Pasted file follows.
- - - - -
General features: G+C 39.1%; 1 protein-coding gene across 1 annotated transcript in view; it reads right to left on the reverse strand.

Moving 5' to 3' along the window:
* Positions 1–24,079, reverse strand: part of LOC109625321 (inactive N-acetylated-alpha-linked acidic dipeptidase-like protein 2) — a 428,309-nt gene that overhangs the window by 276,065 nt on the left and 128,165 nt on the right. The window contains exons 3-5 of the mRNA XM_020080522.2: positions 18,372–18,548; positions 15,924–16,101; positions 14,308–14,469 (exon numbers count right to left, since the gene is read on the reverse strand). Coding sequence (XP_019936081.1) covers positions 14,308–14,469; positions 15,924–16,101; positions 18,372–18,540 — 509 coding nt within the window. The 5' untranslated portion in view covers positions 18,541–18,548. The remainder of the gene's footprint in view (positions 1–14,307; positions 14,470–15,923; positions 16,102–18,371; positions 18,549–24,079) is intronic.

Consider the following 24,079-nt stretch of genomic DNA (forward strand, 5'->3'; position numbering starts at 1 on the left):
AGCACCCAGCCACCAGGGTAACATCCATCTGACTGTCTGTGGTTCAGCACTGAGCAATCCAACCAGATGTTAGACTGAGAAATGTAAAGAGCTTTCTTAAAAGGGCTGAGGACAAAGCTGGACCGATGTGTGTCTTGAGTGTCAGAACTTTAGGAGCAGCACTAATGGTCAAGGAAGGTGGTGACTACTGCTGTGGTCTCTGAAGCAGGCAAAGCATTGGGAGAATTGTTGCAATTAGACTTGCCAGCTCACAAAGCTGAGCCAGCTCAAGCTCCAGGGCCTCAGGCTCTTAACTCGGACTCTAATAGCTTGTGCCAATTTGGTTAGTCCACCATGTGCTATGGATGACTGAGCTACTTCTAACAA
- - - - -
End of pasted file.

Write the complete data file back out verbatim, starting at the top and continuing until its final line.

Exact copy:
General features: G+C 39.1%; 1 protein-coding gene across 1 annotated transcript in view; it reads right to left on the reverse strand.

Moving 5' to 3' along the window:
* Positions 1–24,079, reverse strand: part of LOC109625321 (inactive N-acetylated-alpha-linked acidic dipeptidase-like protein 2) — a 428,309-nt gene that overhangs the window by 276,065 nt on the left and 128,165 nt on the right. The window contains exons 3-5 of the mRNA XM_020080522.2: positions 18,372–18,548; positions 15,924–16,101; positions 14,308–14,469 (exon numbers count right to left, since the gene is read on the reverse strand). Coding sequence (XP_019936081.1) covers positions 14,308–14,469; positions 15,924–16,101; positions 18,372–18,540 — 509 coding nt within the window. The 5' untranslated portion in view covers positions 18,541–18,548. The remainder of the gene's footprint in view (positions 1–14,307; positions 14,470–15,923; positions 16,102–18,371; positions 18,549–24,079) is intronic.

Consider the following 24,079-nt stretch of genomic DNA (forward strand, 5'->3'; position numbering starts at 1 on the left):
AGCACCCAGCCACCAGGGTAACATCCATCTGACTGTCTGTGGTTCAGCACTGAGCAATCCAACCAGATGTTAGACTGAGAAATGTAAAGAGCTTTCTTAAAAGGGCTGAGGACAAAGCTGGACCGATGTGTGTCTTGAGTGTCAGAACTTTAGGAGCAGCACTAATGGTCAAGGAAGGTGGTGACTACTGCTGTGGTCTCTGAAGCAGGCAAAGCATTGGGAGAATTGTTGCAATTAGACTTGCCAGCTCACAAAGCTGAGCCAGCTCAAGCTCCAGGGCCTCAGGCTCTTAACTCGGACTCTAATAGCTTGTGCCAATTTGGTTAGTCCACCATGTGCTATGGATGACTGAGCTACTTCTAACAA